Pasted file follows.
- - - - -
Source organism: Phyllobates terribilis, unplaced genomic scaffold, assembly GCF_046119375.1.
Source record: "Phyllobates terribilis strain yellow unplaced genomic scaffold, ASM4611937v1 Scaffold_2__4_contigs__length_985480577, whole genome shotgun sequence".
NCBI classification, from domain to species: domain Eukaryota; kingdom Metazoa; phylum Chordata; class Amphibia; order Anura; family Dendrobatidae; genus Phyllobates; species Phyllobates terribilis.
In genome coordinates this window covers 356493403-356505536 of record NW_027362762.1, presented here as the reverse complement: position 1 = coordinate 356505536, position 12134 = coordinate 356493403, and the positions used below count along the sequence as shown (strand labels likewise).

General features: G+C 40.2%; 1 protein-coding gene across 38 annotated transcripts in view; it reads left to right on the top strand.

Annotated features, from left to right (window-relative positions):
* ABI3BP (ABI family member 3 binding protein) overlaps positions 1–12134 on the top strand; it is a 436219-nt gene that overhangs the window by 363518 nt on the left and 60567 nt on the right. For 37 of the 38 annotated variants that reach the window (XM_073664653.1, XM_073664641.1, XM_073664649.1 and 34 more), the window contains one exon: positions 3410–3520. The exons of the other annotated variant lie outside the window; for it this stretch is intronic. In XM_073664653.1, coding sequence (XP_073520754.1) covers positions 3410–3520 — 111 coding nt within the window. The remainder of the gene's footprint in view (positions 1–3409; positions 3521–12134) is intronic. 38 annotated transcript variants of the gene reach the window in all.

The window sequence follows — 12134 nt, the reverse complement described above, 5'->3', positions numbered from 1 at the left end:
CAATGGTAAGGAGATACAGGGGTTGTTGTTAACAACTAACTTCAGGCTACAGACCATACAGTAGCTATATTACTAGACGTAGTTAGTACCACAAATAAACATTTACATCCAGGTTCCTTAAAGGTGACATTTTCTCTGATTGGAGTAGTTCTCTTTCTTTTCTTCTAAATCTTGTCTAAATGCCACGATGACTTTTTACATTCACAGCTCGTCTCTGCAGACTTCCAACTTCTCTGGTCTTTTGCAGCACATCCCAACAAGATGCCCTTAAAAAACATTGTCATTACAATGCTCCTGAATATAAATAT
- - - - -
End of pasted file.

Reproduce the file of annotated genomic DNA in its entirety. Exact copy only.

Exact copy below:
Source organism: Phyllobates terribilis, unplaced genomic scaffold, assembly GCF_046119375.1.
Source record: "Phyllobates terribilis strain yellow unplaced genomic scaffold, ASM4611937v1 Scaffold_2__4_contigs__length_985480577, whole genome shotgun sequence".
NCBI classification, from domain to species: domain Eukaryota; kingdom Metazoa; phylum Chordata; class Amphibia; order Anura; family Dendrobatidae; genus Phyllobates; species Phyllobates terribilis.
In genome coordinates this window covers 356493403-356505536 of record NW_027362762.1, presented here as the reverse complement: position 1 = coordinate 356505536, position 12134 = coordinate 356493403, and the positions used below count along the sequence as shown (strand labels likewise).

General features: G+C 40.2%; 1 protein-coding gene across 38 annotated transcripts in view; it reads left to right on the top strand.

Annotated features, from left to right (window-relative positions):
* ABI3BP (ABI family member 3 binding protein) overlaps positions 1–12134 on the top strand; it is a 436219-nt gene that overhangs the window by 363518 nt on the left and 60567 nt on the right. For 37 of the 38 annotated variants that reach the window (XM_073664653.1, XM_073664641.1, XM_073664649.1 and 34 more), the window contains one exon: positions 3410–3520. The exons of the other annotated variant lie outside the window; for it this stretch is intronic. In XM_073664653.1, coding sequence (XP_073520754.1) covers positions 3410–3520 — 111 coding nt within the window. The remainder of the gene's footprint in view (positions 1–3409; positions 3521–12134) is intronic. 38 annotated transcript variants of the gene reach the window in all.

The window sequence follows — 12134 nt, the reverse complement described above, 5'->3', positions numbered from 1 at the left end:
CAATGGTAAGGAGATACAGGGGTTGTTGTTAACAACTAACTTCAGGCTACAGACCATACAGTAGCTATATTACTAGACGTAGTTAGTACCACAAATAAACATTTACATCCAGGTTCCTTAAAGGTGACATTTTCTCTGATTGGAGTAGTTCTCTTTCTTTTCTTCTAAATCTTGTCTAAATGCCACGATGACTTTTTACATTCACAGCTCGTCTCTGCAGACTTCCAACTTCTCTGGTCTTTTGCAGCACATCCCAACAAGATGCCCTTAAAAAACATTGTCATTACAATGCTCCTGAATATAAATAT